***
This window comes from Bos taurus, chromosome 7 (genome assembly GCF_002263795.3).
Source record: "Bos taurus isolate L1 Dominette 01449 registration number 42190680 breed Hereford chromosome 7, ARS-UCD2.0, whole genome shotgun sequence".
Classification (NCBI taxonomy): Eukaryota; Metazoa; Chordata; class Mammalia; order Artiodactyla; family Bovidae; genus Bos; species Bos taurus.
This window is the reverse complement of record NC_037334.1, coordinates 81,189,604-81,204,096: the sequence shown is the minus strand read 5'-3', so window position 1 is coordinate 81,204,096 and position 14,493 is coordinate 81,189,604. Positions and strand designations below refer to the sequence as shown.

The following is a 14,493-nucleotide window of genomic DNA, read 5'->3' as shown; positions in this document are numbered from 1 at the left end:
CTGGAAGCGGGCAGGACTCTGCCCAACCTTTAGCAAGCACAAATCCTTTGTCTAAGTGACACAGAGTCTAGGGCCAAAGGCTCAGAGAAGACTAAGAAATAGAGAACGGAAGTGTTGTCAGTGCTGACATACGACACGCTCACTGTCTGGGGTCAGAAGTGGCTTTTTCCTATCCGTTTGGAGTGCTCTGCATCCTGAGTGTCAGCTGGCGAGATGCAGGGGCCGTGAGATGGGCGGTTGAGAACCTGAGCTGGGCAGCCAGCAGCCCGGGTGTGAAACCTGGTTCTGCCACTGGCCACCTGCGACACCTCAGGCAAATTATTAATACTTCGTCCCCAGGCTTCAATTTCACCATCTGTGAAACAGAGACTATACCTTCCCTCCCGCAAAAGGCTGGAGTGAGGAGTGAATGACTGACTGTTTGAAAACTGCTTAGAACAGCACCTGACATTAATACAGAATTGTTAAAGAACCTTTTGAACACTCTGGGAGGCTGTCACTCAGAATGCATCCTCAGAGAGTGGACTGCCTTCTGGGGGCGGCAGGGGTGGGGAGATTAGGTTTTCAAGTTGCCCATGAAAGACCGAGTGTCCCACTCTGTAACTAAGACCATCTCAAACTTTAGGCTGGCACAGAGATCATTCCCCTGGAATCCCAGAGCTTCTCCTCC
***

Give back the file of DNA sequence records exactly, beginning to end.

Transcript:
This window comes from Bos taurus, chromosome 7 (genome assembly GCF_002263795.3).
Source record: "Bos taurus isolate L1 Dominette 01449 registration number 42190680 breed Hereford chromosome 7, ARS-UCD2.0, whole genome shotgun sequence".
Classification (NCBI taxonomy): Eukaryota; Metazoa; Chordata; class Mammalia; order Artiodactyla; family Bovidae; genus Bos; species Bos taurus.
This window is the reverse complement of record NC_037334.1, coordinates 81,189,604-81,204,096: the sequence shown is the minus strand read 5'-3', so window position 1 is coordinate 81,204,096 and position 14,493 is coordinate 81,189,604. Positions and strand designations below refer to the sequence as shown.

The following is a 14,493-nucleotide window of genomic DNA, read 5'->3' as shown; positions in this document are numbered from 1 at the left end:
CTGGAAGCGGGCAGGACTCTGCCCAACCTTTAGCAAGCACAAATCCTTTGTCTAAGTGACACAGAGTCTAGGGCCAAAGGCTCAGAGAAGACTAAGAAATAGAGAACGGAAGTGTTGTCAGTGCTGACATACGACACGCTCACTGTCTGGGGTCAGAAGTGGCTTTTTCCTATCCGTTTGGAGTGCTCTGCATCCTGAGTGTCAGCTGGCGAGATGCAGGGGCCGTGAGATGGGCGGTTGAGAACCTGAGCTGGGCAGCCAGCAGCCCGGGTGTGAAACCTGGTTCTGCCACTGGCCACCTGCGACACCTCAGGCAAATTATTAATACTTCGTCCCCAGGCTTCAATTTCACCATCTGTGAAACAGAGACTATACCTTCCCTCCCGCAAAAGGCTGGAGTGAGGAGTGAATGACTGACTGTTTGAAAACTGCTTAGAACAGCACCTGACATTAATACAGAATTGTTAAAGAACCTTTTGAACACTCTGGGAGGCTGTCACTCAGAATGCATCCTCAGAGAGTGGACTGCCTTCTGGGGGCGGCAGGGGTGGGGAGATTAGGTTTTCAAGTTGCCCATGAAAGACCGAGTGTCCCACTCTGTAACTAAGACCATCTCAAACTTTAGGCTGGCACAGAGATCATTCCCCTGGAATCCCAGAGCTTCTCCTCC